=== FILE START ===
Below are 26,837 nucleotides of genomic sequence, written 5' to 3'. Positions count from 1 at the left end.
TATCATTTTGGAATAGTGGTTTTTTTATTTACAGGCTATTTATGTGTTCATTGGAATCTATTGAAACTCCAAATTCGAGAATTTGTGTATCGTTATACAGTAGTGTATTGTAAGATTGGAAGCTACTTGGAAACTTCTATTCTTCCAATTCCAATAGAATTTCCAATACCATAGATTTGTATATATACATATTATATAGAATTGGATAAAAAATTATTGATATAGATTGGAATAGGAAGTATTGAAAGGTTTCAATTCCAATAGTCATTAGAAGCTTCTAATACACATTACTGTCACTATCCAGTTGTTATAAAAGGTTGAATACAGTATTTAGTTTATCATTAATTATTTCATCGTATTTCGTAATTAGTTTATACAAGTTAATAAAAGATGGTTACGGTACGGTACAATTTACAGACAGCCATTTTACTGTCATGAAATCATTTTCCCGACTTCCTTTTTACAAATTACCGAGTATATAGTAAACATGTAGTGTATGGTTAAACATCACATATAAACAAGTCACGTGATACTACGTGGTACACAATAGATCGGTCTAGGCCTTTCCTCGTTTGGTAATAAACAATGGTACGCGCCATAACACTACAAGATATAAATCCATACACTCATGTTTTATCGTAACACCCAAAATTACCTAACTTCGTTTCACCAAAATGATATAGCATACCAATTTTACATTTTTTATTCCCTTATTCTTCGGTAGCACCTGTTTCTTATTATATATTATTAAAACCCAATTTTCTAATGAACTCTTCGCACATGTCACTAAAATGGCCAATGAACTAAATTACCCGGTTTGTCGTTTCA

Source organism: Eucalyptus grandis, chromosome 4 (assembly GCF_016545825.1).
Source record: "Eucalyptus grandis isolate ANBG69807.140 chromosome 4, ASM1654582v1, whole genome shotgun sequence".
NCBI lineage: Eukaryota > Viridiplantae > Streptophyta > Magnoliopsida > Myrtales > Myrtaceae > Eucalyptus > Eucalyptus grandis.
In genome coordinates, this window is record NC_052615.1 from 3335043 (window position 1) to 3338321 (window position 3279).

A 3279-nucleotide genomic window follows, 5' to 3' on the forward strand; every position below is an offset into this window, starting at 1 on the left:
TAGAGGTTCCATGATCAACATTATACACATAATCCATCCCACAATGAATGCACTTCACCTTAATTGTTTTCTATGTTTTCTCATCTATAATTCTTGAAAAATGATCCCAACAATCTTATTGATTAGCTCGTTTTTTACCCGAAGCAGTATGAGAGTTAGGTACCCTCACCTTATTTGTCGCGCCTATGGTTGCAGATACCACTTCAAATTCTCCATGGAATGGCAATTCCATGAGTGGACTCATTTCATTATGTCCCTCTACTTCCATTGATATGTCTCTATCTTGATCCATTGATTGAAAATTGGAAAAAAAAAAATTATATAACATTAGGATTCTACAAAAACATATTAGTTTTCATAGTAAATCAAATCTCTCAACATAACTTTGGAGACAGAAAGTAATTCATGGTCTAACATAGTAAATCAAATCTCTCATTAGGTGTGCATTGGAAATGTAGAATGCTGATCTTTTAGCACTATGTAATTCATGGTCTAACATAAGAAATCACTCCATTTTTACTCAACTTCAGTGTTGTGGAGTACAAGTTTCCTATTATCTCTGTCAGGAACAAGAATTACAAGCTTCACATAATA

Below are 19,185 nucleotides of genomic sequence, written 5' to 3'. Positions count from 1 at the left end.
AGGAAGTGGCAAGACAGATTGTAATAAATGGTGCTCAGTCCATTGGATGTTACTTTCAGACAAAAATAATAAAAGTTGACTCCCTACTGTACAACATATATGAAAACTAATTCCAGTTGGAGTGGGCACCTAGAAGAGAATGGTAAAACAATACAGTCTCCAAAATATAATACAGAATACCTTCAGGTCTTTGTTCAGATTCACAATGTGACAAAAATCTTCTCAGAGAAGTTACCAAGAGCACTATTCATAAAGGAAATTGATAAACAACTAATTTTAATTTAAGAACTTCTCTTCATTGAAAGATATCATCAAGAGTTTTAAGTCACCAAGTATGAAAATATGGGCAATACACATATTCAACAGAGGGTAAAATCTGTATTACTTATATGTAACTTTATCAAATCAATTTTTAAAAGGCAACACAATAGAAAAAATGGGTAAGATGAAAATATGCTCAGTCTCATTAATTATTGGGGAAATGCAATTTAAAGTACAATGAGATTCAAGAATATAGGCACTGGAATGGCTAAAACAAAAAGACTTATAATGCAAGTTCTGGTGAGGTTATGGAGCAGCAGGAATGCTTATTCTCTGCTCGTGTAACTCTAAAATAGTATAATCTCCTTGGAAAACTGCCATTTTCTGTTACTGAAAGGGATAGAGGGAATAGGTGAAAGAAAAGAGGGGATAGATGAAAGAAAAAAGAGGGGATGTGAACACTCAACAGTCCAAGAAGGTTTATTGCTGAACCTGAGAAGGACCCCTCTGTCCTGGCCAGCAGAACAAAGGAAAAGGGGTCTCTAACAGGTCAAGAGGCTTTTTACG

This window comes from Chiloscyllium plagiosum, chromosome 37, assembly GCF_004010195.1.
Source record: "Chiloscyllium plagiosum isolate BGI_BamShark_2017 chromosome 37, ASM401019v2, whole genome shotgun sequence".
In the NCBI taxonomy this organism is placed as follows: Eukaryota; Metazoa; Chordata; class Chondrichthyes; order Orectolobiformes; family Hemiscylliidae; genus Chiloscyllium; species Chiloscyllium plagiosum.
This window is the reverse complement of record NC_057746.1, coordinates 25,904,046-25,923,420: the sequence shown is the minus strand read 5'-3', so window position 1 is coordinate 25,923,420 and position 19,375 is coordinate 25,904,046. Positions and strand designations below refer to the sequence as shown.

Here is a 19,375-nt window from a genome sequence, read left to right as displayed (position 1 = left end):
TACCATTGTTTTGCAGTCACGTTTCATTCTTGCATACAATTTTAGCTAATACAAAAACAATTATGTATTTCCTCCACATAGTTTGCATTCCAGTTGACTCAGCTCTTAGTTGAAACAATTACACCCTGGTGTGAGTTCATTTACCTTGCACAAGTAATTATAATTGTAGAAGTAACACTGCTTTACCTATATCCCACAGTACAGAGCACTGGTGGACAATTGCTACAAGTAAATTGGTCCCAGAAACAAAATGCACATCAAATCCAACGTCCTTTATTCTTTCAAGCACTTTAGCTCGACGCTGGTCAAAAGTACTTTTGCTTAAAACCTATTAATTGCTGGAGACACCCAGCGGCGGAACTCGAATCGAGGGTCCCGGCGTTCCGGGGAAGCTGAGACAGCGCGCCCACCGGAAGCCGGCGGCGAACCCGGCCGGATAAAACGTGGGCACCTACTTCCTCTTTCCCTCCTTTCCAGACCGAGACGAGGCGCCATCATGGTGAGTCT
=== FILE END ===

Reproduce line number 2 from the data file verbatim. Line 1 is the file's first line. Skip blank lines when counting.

TATCATTTTGGAATAGTGGTTTTTTTATTTACAGGCTATTTATGTGTTCATTGGAATCTATTGAAACTCCAAATTCGAGAATTTGTGTATCGTTATACAGTAGTGTATTGTAAGATTGGAAGCTACTTGGAAACTTCTATTCTTCCAATTCCAATAGAATTTCCAATACCATAGATTTGTATATATACATATTATATAGAATTGGATAAAAAATTATTGATATAGATTGGAATAGGAAGTATTGAAAGGTTTCAATTCCAATAGTCATTAGAAGCTTCTAATACACATTACTGTCACTATCCAGTTGTTATAAAAGGTTGAATACAGTATTTAGTTTATCATTAATTATTTCATCGTATTTCGTAATTAGTTTATACAAGTTAATAAAAGATGGTTACGGTACGGTACAATTTACAGACAGCCATTTTACTGTCATGAAATCATTTTCCCGACTTCCTTTTTACAAATTACCGAGTATATAGTAAACATGTAGTGTATGGTTAAACATCACATATAAACAAGTCACGTGATACTACGTGGTACACAATAGATCGGTCTAGGCCTTTCCTCGTTTGGTAATAAACAATGGTACGCGCCATAACACTACAAGATATAAATCCATACACTCATGTTTTATCGTAACACCCAAAATTACCTAACTTCGTTTCACCAAAATGATATAGCATACCAATTTTACATTTTTTATTCCCTTATTCTTCGGTAGCACCTGTTTCTTATTATATATTATTAAAACCCAATTTTCTAATGAACTCTTCGCACATGTCACTAAAATGGCCAATGAACTAAATTACCCGGTTTGTCGTTTCA